As far as cleaning is concerned, I got a steam cleaner a few months after we got JC, and use that to clean just about everything. To me, that's practically a "must" for pet owners and/or parents of small children.
If the cat started wanting to sleep in the bedroom after you became part of the family, my guess is that he wants to sleep with you!
post #23 of 26
Quote:
Originally Posted by AmberThe Bobcat
WillowsMom. Be very careful with all that bleach. Chlorine, the main ingrediant in bleach, is very harmful to your lungs. And never mix bleach with any other chemical, it will release deadly chlorine fumes. Just use soap and hot water, it is safer for you.
Oh I know..........I use the same mixture that is used in almost all day cares, I mix a half cap full with all the rest water..........or I use just the plain ol clorax cleaning spray they sell........as for just soap and hot water.......It may be safer but I don't feel it kills germs as well as bleach and since working in child care for 10 years I am very suseptable(sp?) to alot of sicknesses. So I try and keep my kitchen and bathroom VERY clean more so after other people have been in my home. Just a little bit of a clean freak. lol Anyway I know all the dangers of Bleach..........and since it's pretty much all I use to clean my house with I don't have to worry about it getting mixed with anything else....and as long as my house is open and aired out I don't stress to much about the fumes.
post #24 of 26
I know, a lot of people think that having the house opened up does the trick. But, while you are using it, you are breathing it. A lot of people in this country have a big fear of bacteria lately. I never use antibacterial cleaners when I handle raw meat, chicken or liver, I am still here By the way, the chemical companies are not required to list what is in their product, only if it poses an immediate threat of poisoning if it were ingested or if it has a danger of causing an explosion. All the ingrediants that pose a threat from long term exposure are not listed. I understand in child care, where there are so many kids, that you may need to use something like bleach. But comapnies like Lyesol (sp) show commercials spraying their products near kids. Not good people. This is slowly poisoning them! I use only all natural cleaners that are safer for you and the environment.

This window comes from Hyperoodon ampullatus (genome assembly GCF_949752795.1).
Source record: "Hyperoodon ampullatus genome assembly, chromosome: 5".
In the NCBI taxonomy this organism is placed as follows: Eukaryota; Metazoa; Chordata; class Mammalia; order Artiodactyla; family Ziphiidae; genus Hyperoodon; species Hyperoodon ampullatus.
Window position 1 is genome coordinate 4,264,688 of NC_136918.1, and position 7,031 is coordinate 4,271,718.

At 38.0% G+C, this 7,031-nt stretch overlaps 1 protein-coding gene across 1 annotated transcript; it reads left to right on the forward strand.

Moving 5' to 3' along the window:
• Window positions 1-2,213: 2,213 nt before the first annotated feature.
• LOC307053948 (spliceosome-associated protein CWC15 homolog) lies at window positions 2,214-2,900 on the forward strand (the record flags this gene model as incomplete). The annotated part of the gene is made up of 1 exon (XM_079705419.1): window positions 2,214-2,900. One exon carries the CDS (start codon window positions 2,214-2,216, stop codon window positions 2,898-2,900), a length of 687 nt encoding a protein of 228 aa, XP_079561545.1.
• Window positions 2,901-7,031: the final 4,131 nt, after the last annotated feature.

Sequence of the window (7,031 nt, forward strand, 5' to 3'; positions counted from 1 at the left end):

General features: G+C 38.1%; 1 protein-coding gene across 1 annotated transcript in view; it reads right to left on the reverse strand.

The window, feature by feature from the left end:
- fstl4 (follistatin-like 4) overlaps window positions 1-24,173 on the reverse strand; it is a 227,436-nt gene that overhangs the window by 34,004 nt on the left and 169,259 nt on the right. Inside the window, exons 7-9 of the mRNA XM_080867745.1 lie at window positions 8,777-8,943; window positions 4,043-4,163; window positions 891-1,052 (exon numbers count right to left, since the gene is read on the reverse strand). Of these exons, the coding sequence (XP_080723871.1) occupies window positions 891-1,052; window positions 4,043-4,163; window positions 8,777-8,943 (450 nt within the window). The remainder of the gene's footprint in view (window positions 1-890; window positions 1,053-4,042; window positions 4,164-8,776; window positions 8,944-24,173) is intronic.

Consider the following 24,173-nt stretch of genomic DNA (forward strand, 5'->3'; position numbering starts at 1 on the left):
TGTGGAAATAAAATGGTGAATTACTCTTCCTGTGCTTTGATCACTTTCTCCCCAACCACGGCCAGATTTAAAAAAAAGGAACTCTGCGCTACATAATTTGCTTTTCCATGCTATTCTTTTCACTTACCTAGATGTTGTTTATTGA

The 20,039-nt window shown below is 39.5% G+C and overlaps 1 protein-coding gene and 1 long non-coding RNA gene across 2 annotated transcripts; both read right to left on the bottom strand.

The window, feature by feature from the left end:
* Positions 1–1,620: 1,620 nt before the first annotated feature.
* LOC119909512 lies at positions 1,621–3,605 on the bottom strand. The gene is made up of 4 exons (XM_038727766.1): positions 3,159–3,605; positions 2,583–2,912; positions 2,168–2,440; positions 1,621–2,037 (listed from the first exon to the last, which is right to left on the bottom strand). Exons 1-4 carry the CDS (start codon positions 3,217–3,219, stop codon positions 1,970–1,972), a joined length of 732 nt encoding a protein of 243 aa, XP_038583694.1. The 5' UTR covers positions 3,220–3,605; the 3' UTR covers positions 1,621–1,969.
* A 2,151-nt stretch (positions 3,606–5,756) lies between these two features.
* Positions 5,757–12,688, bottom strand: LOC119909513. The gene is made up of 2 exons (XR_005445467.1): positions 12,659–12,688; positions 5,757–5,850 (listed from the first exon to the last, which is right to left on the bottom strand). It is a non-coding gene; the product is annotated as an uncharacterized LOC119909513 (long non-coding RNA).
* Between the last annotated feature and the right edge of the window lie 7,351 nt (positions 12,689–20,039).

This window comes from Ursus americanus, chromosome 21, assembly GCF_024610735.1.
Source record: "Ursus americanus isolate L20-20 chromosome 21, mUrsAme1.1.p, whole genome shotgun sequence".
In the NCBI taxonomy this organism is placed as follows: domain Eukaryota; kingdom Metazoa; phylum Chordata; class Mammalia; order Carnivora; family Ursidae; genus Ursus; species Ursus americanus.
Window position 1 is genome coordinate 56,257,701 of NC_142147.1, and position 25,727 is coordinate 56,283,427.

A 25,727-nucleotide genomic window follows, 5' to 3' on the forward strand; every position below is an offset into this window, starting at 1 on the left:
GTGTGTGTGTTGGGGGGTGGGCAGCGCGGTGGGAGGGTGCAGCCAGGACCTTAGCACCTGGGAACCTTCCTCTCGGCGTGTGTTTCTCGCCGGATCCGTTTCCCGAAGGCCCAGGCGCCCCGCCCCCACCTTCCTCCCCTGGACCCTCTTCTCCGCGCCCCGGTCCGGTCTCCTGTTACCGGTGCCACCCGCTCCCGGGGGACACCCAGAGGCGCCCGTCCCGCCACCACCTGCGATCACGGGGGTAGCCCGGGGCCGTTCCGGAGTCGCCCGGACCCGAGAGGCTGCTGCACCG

post #25 of 26
Quote:
Originally Posted by AmberThe Bobcat
I know, a lot of people think that having the house opened up does the trick. But, while you are using it, you are breathing it. A lot of people in this country have a big fear of bacteria lately. I never use antibacterial cleaners when I handle raw meat, chicken or liver, I am still here By the way, the chemical companies are not required to list what is in their product, only if it poses an immediate threat of poisoning if it were ingested or if it has a danger of causing an explosion. All the ingrediants that pose a threat from long term exposure are not listed. I understand in child care, where there are so many kids, that you may need to use something like bleach. But comapnies like Lyesol (sp) show commercials spraying their products near kids. Not good people. This is slowly poisoning them! I use only all natural cleaners that are safer for you and the environment.

Well according to my Paramedic brother and my EMT/FireFighter soon to be Father In Law. Well ventilated is better then closed up....Not 100% on keeping it out of my lungs no, but cuts it down a bit........plus when mixed correctly with water there is more oder coming from my litter boxes then my spray bottle. I use it mainly for precautionaire measures like I stated before I am very suseptable to many viruses and bacteria's. by using the bleach I cut down the chance of passing it on to friends and my b/f's son and his Ill mother. I'd much rather have myself suffer from the ill effects of the bleach then watch my FMIL catch a cold I brought into the home and see her die from it. She has multiple breathing problems and one tiny cold could cause her a crap load of problems. As for Commercial's showing the useage around children. I think most parents and teachers are smarter then that. But you never know!
post #26 of 26
Quote:
Originally Posted by AmberThe Bobcat
This could be a whole thread in itself, but...
I agree. I use a little bleach with my whites and I use it on the red mould that grows on my bathtub. (It's slanted a bit and the water collects in the corners)

How much is this environmentally safe stuff?

And I like the idea of a power washer. Apparently that sanitizes without using any chemicals at all. Now wouldn't that be a huge bonus?!